Humor keeps Garry Krueger above Water

Garry Kruger didn’t understand what was happening, but he does remember that his symptoms started in 1999.  He was experiencing leg and foot pain, lower back pain and he noticed that his eyelids appeared to be drooping. Things got worse for Garry after a routine gallbladder surgery in 2005 at a hospital in Pennsylvania, where he and his wife, Chris, were living. That’s when the rest of the symptoms started.  He was experiencing exercise intolerance and energy depletion issues. Physicians were considering Myasthenia Gravis as a possible cause.

In 2007, Garry and Chris relocated to Ocala, Florida.  Now retired, Garry’s symptoms continued to progress.   After chasing a diagnosis for more than seven years, his first appointment in Florida was with a neuro-ophthalmologist who determined that it was not Myasthenia Gravis. Garry was referred to Dr. William Triggs, a neurologist at Shands Hospital at the University of Florida in Gainesville. After meeting with Garry and having an EMG test performed, Dr. Triggs suspected a Mitochondrial Myopathy.  His diagnosis was confirmed with a muscle biopsy which showed red ragged fibers. Based on his symptoms and the muscle biopsy Dr. Triggs identified it as Chronic Progressive External Ophthalmoplegia Syndrome (CPEO)/Kearns-Sayre Syndrome (KSS).  Garry continues to see Dr. Triggs on a bi-annual basis.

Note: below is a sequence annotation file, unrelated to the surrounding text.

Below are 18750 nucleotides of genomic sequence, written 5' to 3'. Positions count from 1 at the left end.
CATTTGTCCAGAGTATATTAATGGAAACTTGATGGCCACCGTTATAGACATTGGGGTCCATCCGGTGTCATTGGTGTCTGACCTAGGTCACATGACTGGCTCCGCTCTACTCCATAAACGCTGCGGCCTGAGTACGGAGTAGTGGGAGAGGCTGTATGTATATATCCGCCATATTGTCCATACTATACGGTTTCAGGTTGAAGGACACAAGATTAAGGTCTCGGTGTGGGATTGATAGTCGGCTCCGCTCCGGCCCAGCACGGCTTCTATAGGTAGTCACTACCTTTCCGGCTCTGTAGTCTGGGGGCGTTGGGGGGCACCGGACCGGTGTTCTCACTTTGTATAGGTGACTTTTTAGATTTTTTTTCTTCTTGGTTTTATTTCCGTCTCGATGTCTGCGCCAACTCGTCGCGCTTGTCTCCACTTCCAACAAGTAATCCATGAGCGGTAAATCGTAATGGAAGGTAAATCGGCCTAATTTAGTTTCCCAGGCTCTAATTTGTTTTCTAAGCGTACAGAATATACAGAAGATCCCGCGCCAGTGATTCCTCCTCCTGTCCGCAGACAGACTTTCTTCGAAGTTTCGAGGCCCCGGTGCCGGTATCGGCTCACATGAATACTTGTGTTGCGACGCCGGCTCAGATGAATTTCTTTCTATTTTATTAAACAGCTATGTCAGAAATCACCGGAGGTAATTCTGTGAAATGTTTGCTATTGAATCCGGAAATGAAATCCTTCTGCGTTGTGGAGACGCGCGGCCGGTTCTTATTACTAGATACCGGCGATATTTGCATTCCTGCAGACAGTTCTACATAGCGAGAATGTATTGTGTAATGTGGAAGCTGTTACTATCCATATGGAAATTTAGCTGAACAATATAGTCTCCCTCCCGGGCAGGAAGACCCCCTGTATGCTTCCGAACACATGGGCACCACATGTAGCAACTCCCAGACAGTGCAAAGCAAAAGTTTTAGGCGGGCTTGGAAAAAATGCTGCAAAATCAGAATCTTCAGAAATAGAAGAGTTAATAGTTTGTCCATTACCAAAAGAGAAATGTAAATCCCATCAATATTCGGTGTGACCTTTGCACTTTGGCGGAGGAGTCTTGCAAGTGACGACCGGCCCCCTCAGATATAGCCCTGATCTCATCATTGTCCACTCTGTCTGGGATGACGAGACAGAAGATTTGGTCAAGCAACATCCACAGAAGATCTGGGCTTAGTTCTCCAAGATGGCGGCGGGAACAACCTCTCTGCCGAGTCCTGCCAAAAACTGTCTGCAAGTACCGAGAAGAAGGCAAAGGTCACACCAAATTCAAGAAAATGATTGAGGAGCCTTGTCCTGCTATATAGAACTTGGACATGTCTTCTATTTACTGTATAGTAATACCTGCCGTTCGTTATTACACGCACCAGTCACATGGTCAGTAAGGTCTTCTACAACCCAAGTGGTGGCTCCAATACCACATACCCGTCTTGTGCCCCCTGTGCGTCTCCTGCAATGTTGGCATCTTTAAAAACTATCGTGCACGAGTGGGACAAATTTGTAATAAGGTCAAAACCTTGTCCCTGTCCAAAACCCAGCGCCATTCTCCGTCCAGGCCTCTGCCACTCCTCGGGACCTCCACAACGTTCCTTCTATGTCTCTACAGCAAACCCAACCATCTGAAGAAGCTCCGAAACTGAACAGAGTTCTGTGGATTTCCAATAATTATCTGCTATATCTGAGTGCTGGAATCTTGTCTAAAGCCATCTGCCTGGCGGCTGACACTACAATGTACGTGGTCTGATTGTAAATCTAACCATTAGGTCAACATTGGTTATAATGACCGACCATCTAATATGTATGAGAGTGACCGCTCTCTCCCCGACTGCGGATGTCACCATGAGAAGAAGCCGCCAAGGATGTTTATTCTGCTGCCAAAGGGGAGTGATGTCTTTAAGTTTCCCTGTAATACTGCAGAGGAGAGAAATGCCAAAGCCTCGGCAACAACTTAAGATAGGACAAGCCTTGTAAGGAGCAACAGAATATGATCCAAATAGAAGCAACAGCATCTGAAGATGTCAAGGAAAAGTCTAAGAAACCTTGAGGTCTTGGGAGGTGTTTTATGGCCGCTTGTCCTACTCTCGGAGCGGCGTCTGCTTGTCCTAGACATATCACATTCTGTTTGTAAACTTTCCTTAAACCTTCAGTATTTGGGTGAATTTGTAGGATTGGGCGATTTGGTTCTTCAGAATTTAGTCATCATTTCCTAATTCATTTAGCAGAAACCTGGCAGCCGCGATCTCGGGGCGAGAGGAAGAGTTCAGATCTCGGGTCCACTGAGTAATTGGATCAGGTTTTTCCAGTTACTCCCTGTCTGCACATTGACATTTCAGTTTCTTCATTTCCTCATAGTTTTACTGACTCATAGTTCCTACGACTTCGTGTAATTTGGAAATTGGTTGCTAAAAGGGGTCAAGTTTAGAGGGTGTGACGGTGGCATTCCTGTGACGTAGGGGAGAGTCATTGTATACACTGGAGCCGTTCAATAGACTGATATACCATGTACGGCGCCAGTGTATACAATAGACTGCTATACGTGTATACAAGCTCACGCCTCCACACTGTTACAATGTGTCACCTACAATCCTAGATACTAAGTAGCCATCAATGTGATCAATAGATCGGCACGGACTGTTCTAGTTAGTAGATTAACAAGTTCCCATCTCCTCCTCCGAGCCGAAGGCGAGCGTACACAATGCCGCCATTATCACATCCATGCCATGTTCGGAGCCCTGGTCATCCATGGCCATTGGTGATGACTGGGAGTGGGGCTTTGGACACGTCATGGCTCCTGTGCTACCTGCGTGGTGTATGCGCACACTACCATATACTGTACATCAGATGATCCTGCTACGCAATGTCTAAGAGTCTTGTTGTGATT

Garry, 73, worked for more than 30 years in the field of information technology.  Until 2013, he and his wife Chris were avid scuba divers, taking beautiful videos underwater. Garry retired from scuba diving due to the energy depletions issues from mitochondrial disease.  While he and Chris no longer dive, Garry does manage to stay active with golf.  After a round of golf he will experience muscle ache for eight to ten hours.  “You pay a price for it but you get your steps in,” he says.

Garry says he is looking forward to June and the UMDF Patient and Family Meeting symposium.  It will be his sixth symposium.   He says there is always something to learn for patients and families in attending.  “In 2007 and 2008, I didn’t know what I knew about the disease, how to spell it or even how I got it,” Garry remembered.  Garry also gives great credit to his wife Chris for keeping him pointed in the right direction on their mito journey.